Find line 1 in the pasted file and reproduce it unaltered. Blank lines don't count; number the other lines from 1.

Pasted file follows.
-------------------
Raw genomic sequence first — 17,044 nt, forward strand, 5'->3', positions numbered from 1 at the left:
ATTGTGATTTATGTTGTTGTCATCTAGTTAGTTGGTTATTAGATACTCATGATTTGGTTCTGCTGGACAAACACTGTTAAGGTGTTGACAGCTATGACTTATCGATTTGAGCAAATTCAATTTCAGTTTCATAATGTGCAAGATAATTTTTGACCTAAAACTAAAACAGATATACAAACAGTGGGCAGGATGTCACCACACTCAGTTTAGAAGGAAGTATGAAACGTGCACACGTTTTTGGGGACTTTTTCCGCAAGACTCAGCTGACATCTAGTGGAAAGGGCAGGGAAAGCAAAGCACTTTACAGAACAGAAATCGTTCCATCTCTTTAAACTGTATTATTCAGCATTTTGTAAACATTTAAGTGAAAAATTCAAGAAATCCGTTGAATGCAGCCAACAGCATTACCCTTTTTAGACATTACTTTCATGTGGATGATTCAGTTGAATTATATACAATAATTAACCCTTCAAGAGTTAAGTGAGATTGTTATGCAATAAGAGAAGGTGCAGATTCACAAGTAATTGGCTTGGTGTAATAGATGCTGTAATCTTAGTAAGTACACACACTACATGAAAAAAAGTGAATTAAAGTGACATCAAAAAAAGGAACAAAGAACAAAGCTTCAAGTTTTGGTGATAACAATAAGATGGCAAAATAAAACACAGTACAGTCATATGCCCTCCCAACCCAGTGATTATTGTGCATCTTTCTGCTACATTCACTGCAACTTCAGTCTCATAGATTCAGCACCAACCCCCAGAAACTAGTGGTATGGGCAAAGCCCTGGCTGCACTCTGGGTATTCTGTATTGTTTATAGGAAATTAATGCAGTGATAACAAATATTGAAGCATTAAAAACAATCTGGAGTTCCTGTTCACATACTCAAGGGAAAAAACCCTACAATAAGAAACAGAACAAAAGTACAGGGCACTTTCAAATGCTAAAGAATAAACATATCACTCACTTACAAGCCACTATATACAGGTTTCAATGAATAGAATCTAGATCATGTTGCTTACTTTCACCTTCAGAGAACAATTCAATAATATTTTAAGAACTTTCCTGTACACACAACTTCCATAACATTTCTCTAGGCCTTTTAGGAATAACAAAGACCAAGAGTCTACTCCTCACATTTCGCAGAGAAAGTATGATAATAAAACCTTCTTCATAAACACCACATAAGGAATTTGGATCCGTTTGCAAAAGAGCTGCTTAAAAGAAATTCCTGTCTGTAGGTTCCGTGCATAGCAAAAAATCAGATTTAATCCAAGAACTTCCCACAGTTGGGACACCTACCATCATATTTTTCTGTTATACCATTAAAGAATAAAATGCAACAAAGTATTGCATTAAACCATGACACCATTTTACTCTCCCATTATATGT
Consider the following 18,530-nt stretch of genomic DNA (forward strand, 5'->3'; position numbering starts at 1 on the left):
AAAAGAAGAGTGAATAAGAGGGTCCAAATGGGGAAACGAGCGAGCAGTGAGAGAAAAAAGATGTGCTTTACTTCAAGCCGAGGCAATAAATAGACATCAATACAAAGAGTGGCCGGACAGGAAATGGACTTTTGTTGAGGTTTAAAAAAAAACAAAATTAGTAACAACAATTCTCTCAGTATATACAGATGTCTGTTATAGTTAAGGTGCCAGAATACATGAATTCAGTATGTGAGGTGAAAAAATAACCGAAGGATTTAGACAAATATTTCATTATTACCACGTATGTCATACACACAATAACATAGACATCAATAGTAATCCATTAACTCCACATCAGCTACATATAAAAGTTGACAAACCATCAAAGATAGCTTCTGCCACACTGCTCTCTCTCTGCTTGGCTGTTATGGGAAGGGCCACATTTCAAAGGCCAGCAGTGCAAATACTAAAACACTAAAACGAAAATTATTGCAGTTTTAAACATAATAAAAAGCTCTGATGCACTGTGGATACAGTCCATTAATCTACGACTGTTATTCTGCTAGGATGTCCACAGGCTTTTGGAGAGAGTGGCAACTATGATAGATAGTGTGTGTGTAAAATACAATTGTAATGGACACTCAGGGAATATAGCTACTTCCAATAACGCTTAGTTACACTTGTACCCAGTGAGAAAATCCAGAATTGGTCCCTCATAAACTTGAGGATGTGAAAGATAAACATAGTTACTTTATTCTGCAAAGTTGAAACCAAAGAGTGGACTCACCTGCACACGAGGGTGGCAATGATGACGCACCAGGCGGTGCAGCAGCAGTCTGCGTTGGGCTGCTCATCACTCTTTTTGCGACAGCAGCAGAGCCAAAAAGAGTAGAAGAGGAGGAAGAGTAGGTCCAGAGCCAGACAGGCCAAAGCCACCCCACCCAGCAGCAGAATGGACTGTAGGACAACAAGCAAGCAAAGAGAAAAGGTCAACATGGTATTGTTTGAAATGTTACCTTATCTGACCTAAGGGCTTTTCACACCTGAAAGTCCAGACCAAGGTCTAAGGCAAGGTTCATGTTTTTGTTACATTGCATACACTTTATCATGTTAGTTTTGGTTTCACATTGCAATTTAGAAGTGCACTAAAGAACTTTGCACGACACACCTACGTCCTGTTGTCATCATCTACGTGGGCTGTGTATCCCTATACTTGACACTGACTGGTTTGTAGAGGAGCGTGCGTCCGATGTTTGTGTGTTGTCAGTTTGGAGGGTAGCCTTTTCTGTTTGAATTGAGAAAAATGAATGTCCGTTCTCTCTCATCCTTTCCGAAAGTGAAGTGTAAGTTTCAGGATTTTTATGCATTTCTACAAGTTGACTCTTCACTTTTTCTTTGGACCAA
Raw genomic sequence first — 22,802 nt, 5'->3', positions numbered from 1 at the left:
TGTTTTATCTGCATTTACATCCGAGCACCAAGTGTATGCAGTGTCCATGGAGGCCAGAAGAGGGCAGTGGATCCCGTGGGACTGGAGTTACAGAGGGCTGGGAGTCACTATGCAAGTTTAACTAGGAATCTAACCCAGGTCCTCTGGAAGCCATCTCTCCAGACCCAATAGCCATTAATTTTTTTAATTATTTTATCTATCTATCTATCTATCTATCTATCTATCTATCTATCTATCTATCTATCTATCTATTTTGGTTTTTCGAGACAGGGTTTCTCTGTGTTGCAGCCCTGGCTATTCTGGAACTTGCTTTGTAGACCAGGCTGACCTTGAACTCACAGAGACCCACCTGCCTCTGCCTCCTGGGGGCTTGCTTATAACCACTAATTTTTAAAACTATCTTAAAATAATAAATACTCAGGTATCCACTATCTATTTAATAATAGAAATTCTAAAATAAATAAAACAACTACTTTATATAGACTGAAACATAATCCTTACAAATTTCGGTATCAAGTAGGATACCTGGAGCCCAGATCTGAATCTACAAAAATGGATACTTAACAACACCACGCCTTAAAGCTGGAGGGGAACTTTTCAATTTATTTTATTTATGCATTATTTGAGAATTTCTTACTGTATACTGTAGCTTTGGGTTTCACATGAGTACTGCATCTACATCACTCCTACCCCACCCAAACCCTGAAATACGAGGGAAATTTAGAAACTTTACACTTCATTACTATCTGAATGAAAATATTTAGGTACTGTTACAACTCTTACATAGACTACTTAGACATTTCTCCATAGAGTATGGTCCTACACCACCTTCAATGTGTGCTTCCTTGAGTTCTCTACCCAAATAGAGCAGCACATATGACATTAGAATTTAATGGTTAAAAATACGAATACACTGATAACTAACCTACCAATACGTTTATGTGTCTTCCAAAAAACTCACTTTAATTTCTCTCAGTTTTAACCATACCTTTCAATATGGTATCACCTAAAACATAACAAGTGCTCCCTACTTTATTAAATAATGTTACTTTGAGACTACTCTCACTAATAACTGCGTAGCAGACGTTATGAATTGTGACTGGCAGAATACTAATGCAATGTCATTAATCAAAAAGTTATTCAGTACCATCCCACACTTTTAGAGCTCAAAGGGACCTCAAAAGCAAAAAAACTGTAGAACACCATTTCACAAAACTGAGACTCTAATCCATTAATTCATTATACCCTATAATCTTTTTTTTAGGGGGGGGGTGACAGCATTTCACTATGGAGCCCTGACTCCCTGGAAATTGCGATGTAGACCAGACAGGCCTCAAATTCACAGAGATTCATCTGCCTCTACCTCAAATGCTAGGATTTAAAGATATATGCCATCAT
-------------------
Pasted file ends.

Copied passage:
Raw genomic sequence first — 17,044 nt, forward strand, 5'->3', positions numbered from 1 at the left: